Practical Advice for Beginners of Meditation
Meditation is a wonderful daily practice to get into, but many people who are beginning meditation may feel easily discouraged because they aren't seeing the results that they expect right away. This then leads to a decline in a person's meditation habit.
Training your mind for meditation is much like an athlete training their body. An athlete doesn't start out expecting to be able to run a marathon. It's the same with training our minds for meditation. When people begin meditation, they discover just how unruly their minds can be! They find this discouraging when they are unable to just sit down and meditate for 30 minutes for the first time.
Please don't give up. The mind can be trained with a little time, patience, love and practice. The results are definitely worth it.
- Try to meditate in the same spot, and at the same time every day. Simply setting aside a corner of a room for meditating will work just fine. The reason behind this is, by meditating in this spot and at this time each day prepares the mind for meditation. Your mind will recognize very quickly, that at this time and at this spot, it's time to quiet down. This can be especially helpful for beginners.
- Make sure that where you are meditating is quiet and somewhere you will not be disturbed. If you are in a place where interruptions happen on a daily basis, you will not be able to relax.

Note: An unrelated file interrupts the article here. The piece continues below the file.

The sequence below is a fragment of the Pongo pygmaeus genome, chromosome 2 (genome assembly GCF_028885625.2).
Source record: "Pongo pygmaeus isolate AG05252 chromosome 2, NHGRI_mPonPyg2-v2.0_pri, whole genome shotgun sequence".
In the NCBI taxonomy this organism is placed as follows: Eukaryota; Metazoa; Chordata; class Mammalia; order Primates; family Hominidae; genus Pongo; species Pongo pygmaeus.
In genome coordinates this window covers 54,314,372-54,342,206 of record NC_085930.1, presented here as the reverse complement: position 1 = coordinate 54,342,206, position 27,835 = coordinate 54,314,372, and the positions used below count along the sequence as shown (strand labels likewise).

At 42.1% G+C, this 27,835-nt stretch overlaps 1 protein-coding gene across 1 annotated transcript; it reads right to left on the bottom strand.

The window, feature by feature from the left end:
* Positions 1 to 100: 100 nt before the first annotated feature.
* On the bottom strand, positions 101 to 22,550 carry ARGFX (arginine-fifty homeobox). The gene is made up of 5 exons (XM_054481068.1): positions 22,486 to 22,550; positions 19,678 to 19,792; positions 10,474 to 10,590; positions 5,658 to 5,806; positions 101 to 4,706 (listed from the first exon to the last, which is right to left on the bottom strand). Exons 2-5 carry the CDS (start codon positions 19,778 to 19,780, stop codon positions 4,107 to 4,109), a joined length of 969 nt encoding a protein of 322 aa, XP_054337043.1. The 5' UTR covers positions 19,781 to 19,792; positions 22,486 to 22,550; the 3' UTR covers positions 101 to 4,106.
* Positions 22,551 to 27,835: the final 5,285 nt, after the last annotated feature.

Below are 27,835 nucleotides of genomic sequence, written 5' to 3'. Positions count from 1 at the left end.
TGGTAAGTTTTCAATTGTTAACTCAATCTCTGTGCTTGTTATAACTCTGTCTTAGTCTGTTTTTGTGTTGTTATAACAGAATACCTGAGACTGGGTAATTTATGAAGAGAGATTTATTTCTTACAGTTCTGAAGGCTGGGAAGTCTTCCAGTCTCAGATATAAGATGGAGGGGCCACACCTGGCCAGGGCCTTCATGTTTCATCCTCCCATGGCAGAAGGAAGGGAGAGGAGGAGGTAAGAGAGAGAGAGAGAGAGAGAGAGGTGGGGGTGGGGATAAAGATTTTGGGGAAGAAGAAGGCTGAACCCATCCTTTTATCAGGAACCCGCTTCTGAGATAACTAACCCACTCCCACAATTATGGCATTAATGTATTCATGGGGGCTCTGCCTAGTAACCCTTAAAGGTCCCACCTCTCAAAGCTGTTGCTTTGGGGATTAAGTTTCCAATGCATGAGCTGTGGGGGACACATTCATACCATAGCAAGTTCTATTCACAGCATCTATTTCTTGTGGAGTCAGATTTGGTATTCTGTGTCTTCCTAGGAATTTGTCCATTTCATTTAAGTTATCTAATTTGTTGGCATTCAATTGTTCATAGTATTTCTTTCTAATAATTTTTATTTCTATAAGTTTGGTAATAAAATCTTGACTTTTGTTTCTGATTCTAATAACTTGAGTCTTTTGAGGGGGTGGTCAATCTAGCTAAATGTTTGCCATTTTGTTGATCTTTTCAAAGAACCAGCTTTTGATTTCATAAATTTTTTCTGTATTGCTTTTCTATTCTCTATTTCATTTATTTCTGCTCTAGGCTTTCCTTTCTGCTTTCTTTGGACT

- Start out with a little at a time. Don't try to force yourself to start out meditating for 20 to 30 minutes at a time. I think that the best way for beginners to start out is to set a stopwatch and time yourself for the first time. Meditate for as long as you feel comfortable doing so. Use that time to meditate for the first couple of weeks. As you feel comfortable doing so, slowly start to add a few minutes to your meditation time and gradually work up to the time that you would like to meditate for on a daily basis.
- Comfort is essential. You need to make sure that you are comfortable when meditating, otherwise you are just going to focus on how uncomfortable you are. This includes position that you are sitting or lying in along with the clothes that you are wearing. Just make sure that you are not in a position that you are likely to fall asleep in.
- Don't attempt to meditate when you are expecting something. Whether it's a child waking up or a phone call that you have been waiting for. You will not be able to relax and concentrate when you are expecting something to happen at any moment. Instead, wait and meditate a little later.
- Many people find it easier to meditate in the morning before the worries of the day have invaded their thoughts. Many people also find this helpful to avoid interruptions. Simply waking up 10 to 15 minutes before everyone else starts to wake up can be very beneficial.
- If meditating in the afternoon, evening, or night, it can be helpful to keep a journal. In this journal take a few minutes before meditation to write down your thoughts from the day. Going over these thoughts, and writing them down, can help you rid your mind of them so that they don't keep invading your mind as you meditate.
- Many people find it beneficial to do some simple stretching, a simple yoga session, or a walk around the block before meditation. This can be very beneficial if you find that your body tends to be restless when you are meditating.